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Analysis

MPs and EU will squish new Cabinet fudge

by Hugo Dixon | 23.02.2018

There are two big problems with the mushy compromise Theresa May brokered at her Brexit war cabinet last night. It won’t fly with Parliament, and it won’t fly with the EU either.

Fudge was served big time at the prime minister’s dinner at Chequers. Soft Brexiters were happy that our rules would be aligned with the EU’s for quite some time to come. Hard Brexiters were thrilled that our rules would be able to diverge from the EU’s.

The FT says: “The ‘right to diverge’ would be overseen by a dispute resolution mechanism, imposing market access sanctions if either side tried to disrupt the level playing field. There would be a mutual recognition of each other’s rules and regulators.”

May now needs to present her mushy plan to the EU, which has already rejected it in slides published online just before the Chequers meeting. As I argued in The Times this week: “The EU will not agree to be tied up in endless discussions with us about what is acceptable regulatory divergence and what is not, and what should be done if we do diverge.”

What’s more, the same parliamentary alliance that defeated the government on the “meaningful vote” amendment before Christmas could drive a horse and coaches through May’s new Brexit “plan”. Jeremy Corbyn looks set to back a rebel Tory amendment to the Trade Bill calling for us to stay in a customs union in a speech on Monday, according to the Guardian and The Times.

Anna Soubry, one of the leading Tory “mutineers”, has just put down a new amendment that seems designed to get Labour’s backing. It calls for the UK to stay in “a customs union with the EU” (see NC5). This is a slight softening from her previous amendment which pushes to stay in “a customs union with the EU in the same terms as existed before exit day” (see NC1).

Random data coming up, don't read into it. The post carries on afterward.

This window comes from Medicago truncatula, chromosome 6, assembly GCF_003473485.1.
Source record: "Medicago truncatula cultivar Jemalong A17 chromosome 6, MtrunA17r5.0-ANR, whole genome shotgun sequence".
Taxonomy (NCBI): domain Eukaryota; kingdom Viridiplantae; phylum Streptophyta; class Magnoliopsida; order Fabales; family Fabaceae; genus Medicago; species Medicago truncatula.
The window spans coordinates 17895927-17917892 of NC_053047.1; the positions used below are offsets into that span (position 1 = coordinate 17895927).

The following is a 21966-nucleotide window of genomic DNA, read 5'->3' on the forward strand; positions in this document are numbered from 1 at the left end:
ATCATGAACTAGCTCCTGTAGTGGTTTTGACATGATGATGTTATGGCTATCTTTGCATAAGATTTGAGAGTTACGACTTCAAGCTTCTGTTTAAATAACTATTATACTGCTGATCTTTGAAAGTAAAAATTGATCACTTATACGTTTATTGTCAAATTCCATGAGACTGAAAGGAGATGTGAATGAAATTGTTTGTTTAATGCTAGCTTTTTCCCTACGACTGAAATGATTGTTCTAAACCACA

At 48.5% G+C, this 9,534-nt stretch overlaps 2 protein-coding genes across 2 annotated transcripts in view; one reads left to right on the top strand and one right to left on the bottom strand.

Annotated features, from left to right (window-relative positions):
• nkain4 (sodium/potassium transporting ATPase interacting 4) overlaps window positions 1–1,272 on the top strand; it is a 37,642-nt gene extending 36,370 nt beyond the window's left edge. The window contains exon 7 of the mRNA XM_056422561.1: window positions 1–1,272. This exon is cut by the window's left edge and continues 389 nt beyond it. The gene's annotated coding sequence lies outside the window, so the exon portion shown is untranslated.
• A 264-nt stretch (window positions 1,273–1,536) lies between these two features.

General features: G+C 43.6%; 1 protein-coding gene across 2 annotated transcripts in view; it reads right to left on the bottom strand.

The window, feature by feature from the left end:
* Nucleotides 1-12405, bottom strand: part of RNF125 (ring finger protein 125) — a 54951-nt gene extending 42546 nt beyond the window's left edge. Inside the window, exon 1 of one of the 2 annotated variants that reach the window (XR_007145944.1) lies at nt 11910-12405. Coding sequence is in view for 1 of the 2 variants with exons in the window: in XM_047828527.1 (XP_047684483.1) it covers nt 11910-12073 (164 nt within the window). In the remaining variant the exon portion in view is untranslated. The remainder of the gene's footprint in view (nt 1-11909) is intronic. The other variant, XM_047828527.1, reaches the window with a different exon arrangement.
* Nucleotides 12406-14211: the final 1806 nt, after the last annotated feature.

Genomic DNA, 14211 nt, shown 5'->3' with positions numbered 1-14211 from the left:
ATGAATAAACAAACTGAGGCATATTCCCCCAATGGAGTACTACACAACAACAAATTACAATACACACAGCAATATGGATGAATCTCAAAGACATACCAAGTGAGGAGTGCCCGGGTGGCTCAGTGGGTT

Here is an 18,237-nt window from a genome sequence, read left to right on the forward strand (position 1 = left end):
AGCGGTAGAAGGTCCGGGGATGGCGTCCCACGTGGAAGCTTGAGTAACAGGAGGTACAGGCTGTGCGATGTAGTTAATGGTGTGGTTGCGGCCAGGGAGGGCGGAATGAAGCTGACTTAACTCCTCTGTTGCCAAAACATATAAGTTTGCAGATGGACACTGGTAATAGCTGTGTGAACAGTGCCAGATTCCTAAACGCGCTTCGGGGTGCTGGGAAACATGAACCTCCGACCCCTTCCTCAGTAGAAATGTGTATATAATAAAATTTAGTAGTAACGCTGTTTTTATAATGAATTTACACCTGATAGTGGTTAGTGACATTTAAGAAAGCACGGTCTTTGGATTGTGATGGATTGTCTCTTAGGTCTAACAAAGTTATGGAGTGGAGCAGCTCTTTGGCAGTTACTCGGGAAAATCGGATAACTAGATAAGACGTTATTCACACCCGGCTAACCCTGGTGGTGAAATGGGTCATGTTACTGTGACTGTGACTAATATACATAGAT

It’s not just Labour which will find it easier to back the softer amendment. It will be easier for Tory rebels too. So far nine Conservative MPs – including Nicky Morgan, Dominic Grieve, Ken Clarke, Stephen Hammond and Sarah Wollaston – have backed one or other of the amendments. There were 11 mutineers before Christmas. So the government is already in danger territory.

It seems clear, therefore, that the prime minister’s Chequers fudge is going to be squished. If we are also to avoid border controls in Ireland, something May’s fudge doesn’t do, we will need both a customs union with the EU and regulatory alignment but without her new non-solution of “managed divergence”.

The big question is not whether the prime minister will have to rip up her plan, but how much longer she can kick the can before facing reality. With yesterday’s mushy compromise, she has bought herself some time with the Cabinet. Meanwhile, she will delay a confrontation with MPs by pushing off the debate on the Trade Bill for up to two months, according to The Times.

But May will eventually run out of road. At that point, there’s a good chance that her Cabinet will be ripped apart and we may then even be able to stop this whole Brexit madness.

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    Edited by Luke Lythgoe

    2 Responses to “MPs and EU will squish new Cabinet fudge”

    • So “she will delay a confrontation with MPs by pushing off the debate on the Trade Bill for up to two months,”. That gives sufficient PMQs to destroy this ridiculous government and PM if only Corbyn would learn to ask follow-on questions and pursue May. If Corbyn can’t handle this kind of questioning then he should let someone else with more ability do it…Starmer for example. May excels at not answering or answering a different question. Corbyn seems to work from a question checklist. Right, asked that question, now go to next question. In his own way he is as robotic as May, and missing so so many opportunities to skewer the lady.

    • I wonder if the 7 Sinn Fein MPs might consider making an appearance at Westminster on this issue?
      They have always maintained rigid ‘abstentionist’ stance on the grounds that they do not want to legitimise UK control over the six counties, however….
      By not voting they are open to attack from the Nationalist SDLP, just a year after they took their last 3 seats in the Commons. The SDLP will be able to say (accurately) that if they had won those seats they would have lined up with the Opposition parties and the Tory rebels in supporting a Customs Union. Would Sinn Fein want to risk making the SDLP credible again?

      An argument could be made that Sinn Fein should take part in this debate because freedom of movement in the island of Ireland is under threat, and they suspect the Tories and the DUP are paying lip service to non-reintroduction of checkpoints and crossings. They could also reserve the right to vote again if in their view ‘the peaceful unity of the Irish people is threatened by Britain.’

      This will be a step too far for some in their ranks, but they did end their abstentionist policy in relation to Dail Eireann, and have grown in numbers and influence in the south of Ireland since.

      Sinn Fein represent all but one of the border constituencies at Westminster, and the vote in Parliament will be after the anniversary of the Easter Rising.
      I’m not wishing and hoping, but just saying….